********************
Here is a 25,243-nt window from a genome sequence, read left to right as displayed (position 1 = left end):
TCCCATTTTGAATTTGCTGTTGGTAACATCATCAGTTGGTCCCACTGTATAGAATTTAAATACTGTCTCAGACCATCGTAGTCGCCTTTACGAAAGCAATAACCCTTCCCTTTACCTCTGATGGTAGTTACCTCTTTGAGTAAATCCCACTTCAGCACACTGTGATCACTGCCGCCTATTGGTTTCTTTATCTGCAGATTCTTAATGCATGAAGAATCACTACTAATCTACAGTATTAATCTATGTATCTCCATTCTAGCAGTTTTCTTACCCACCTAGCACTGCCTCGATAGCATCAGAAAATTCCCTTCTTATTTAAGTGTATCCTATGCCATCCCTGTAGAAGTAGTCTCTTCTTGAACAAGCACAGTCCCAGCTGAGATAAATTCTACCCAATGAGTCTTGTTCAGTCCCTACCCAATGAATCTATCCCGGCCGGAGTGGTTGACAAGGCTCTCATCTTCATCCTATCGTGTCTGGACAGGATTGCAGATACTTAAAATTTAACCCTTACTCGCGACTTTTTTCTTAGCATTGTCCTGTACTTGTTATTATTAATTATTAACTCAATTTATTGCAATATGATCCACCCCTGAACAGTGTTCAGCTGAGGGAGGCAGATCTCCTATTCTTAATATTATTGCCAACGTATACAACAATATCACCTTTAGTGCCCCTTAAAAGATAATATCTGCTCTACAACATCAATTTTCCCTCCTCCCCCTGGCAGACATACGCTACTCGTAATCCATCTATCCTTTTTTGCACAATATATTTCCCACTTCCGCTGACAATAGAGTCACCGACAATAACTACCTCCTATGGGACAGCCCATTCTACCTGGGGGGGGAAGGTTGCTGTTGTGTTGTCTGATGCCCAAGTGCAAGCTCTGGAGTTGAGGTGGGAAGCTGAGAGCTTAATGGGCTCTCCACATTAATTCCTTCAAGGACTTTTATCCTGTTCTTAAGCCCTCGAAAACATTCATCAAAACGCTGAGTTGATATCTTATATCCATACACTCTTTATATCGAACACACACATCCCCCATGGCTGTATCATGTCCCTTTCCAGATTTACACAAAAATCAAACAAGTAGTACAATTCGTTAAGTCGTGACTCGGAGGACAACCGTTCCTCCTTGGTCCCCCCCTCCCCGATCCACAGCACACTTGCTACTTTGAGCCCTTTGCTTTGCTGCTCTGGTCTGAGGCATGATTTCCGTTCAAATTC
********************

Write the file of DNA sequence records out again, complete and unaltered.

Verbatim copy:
Here is a 25,243-nt window from a genome sequence, read left to right as displayed (position 1 = left end):
TCCCATTTTGAATTTGCTGTTGGTAACATCATCAGTTGGTCCCACTGTATAGAATTTAAATACTGTCTCAGACCATCGTAGTCGCCTTTACGAAAGCAATAACCCTTCCCTTTACCTCTGATGGTAGTTACCTCTTTGAGTAAATCCCACTTCAGCACACTGTGATCACTGCCGCCTATTGGTTTCTTTATCTGCAGATTCTTAATGCATGAAGAATCACTACTAATCTACAGTATTAATCTATGTATCTCCATTCTAGCAGTTTTCTTACCCACCTAGCACTGCCTCGATAGCATCAGAAAATTCCCTTCTTATTTAAGTGTATCCTATGCCATCCCTGTAGAAGTAGTCTCTTCTTGAACAAGCACAGTCCCAGCTGAGATAAATTCTACCCAATGAGTCTTGTTCAGTCCCTACCCAATGAATCTATCCCGGCCGGAGTGGTTGACAAGGCTCTCATCTTCATCCTATCGTGTCTGGACAGGATTGCAGATACTTAAAATTTAACCCTTACTCGCGACTTTTTTCTTAGCATTGTCCTGTACTTGTTATTATTAATTATTAACTCAATTTATTGCAATATGATCCACCCCTGAACAGTGTTCAGCTGAGGGAGGCAGATCTCCTATTCTTAATATTATTGCCAACGTATACAACAATATCACCTTTAGTGCCCCTTAAAAGATAATATCTGCTCTACAACATCAATTTTCCCTCCTCCCCCTGGCAGACATACGCTACTCGTAATCCATCTATCCTTTTTTGCACAATATATTTCCCACTTCCGCTGACAATAGAGTCACCGACAATAACTACCTCCTATGGGACAGCCCATTCTACCTGGGGGGGGAAGGTTGCTGTTGTGTTGTCTGATGCCCAAGTGCAAGCTCTGGAGTTGAGGTGGGAAGCTGAGAGCTTAATGGGCTCTCCACATTAATTCCTTCAAGGACTTTTATCCTGTTCTTAAGCCCTCGAAAACATTCATCAAAACGCTGAGTTGATATCTTATATCCATACACTCTTTATATCGAACACACACATCCCCCATGGCTGTATCATGTCCCTTTCCAGATTTACACAAAAATCAAACAAGTAGTACAATTCGTTAAGTCGTGACTCGGAGGACAACCGTTCCTCCTTGGTCCCCCCCTCCCCGATCCACAGCACACTTGCTACTTTGAGCCCTTTGCTTTGCTGCTCTGGTCTGAGGCATGATTTCCGTTCAAATTC